A senior leader of the Iran-allied Houthis in Yemen on Monday said the Shiite terrorists would stop bombing targets inside Saudi Arabia for the sake of United Nations-backed peace efforts that have failed in the past, marking the first sign of hope for the latest push to end the war that has been raging for more than three years.
“We are ready to freeze and stop military operations on all fronts in order to achieve peace,” Mohammed Ali al-Houthi, a senior leader of the Shiite group, declared, blaming the United States for being the main culprit behind what he called “the aggression” against Yemen, the Associated Press (AP) reports.
“It was not immediately [clear] to what extent the Houthi move on stopping missile fire into the kingdom would stop the overall violence. Truces rarely hold entirely in Yemen’s disorderly civil war, where fighting is on several fronts, and peace talks attempts abroad have repeatedly broken down” AP added.
Soon after the Houthis seized large swathes of territory in and around the Yemeni capital of Sanaa, a U.S.-backed Saudi Arabia-led Sunni coalition in March 2015 launched an ongoing offensive against the Iran-allied Shiite group to restore the internationally-recognized government of Yemeni President Abd Rabbuh Mansour Hadi back to power.
Now, in response to a key Saudi demand for peace, al-Houthi declared that the Shiite group has “ordered the cessation of rocket and drone attacks on the Saudis and forces loyal to coalition member the United Arab Emirates at the request of U.N. special envoy Martin Griffiths,” AP notes.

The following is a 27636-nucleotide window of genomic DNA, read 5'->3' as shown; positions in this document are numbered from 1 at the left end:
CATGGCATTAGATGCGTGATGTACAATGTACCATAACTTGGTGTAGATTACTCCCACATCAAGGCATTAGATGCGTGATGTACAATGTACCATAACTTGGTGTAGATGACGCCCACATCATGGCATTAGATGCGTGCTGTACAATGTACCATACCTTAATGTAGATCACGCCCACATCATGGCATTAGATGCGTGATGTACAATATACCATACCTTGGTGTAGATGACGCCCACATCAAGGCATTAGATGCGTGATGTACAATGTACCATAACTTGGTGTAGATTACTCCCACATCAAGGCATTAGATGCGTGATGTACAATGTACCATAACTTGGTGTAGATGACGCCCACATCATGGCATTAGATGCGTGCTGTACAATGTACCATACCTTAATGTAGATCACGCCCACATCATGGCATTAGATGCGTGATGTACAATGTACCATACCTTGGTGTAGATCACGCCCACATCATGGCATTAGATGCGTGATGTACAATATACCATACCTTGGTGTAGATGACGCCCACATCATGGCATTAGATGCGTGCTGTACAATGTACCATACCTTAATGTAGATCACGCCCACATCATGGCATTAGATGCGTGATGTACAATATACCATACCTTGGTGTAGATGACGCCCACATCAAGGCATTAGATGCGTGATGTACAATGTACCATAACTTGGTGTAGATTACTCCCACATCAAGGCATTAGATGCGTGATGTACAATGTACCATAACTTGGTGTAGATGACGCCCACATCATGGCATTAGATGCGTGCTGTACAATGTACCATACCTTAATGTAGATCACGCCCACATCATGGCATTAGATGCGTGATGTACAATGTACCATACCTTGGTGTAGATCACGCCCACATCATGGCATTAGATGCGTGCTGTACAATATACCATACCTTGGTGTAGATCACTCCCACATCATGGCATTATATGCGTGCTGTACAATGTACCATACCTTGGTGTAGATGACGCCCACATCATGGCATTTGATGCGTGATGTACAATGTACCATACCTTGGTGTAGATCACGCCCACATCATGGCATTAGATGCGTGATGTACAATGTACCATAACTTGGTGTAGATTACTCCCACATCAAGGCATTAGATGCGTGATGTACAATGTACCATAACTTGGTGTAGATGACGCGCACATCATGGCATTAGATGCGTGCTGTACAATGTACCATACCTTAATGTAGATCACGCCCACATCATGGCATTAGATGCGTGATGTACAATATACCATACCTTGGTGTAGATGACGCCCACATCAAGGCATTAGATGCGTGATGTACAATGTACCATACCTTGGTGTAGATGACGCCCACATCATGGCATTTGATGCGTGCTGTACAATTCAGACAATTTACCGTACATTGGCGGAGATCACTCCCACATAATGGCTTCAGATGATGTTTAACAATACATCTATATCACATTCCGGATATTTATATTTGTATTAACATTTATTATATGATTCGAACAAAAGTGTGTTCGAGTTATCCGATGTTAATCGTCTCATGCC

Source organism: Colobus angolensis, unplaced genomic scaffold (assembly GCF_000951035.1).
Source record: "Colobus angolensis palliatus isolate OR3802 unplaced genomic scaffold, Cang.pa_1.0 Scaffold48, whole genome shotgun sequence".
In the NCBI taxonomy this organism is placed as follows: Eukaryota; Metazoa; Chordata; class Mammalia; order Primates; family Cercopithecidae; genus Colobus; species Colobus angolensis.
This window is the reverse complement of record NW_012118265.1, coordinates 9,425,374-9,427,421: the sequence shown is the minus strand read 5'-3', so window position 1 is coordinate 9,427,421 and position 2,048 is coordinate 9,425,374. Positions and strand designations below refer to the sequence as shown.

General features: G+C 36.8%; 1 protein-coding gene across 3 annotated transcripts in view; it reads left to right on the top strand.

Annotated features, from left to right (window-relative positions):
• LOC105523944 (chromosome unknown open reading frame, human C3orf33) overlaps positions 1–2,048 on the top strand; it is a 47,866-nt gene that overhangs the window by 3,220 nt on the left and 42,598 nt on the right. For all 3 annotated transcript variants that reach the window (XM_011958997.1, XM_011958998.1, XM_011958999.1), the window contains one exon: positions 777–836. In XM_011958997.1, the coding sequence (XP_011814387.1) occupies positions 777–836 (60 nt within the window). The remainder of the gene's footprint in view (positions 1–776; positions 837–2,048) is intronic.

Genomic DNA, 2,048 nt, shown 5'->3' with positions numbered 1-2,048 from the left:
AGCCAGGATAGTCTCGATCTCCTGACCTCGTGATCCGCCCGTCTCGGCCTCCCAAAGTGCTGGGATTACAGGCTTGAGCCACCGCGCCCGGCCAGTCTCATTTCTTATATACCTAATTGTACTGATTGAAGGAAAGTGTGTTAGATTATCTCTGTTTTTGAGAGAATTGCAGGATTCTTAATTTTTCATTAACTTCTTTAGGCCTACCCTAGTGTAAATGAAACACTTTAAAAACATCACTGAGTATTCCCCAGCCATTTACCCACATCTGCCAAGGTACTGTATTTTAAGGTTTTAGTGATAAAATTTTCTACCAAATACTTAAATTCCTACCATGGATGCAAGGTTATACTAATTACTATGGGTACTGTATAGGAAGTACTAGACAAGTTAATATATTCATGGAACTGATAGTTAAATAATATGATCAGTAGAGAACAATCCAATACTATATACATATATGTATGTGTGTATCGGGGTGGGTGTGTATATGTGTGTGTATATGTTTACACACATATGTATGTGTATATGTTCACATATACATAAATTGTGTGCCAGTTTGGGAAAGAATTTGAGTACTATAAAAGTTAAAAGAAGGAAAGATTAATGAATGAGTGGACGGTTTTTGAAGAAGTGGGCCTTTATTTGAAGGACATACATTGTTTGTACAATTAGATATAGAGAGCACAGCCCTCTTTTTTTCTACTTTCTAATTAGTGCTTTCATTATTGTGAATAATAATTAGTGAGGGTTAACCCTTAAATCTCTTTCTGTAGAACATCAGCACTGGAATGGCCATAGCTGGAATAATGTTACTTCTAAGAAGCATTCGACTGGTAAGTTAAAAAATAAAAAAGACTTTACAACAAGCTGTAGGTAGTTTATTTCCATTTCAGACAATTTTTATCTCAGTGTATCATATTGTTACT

On Friday, Griffiths announced that the Houthis and Saudi-led coalition agreed to attend peace negotiations in Sweden “shortly.”
“His announcement followed an informal de-escalation last week around Hodeida, although fighting has continued on the ground in other areas,” AP points out.
In recent months, the Saudi-led coalition has focused on capturing Hodeida, a strategically significant port city through which almost all of Yemen’s food and humanitarian aid flows as well as Iranian military supplies and funding for the rebels.
Yemen heavily relies on imports for almost 90 percent of its food and the vast majority of humanitarian aid.
This month, Abdel-Malik al-Houthi, the chief of the Houthi terrorists, proclaimed that the Shiite group would “never surrender” to the Saudi-backed pro-Hadi forces.
The war in Yemen has yielded the worst humanitarian crisis since World War II.
So far, the conflict has killed at least 10,000 people, and more than 8 million others are at risk of starvation.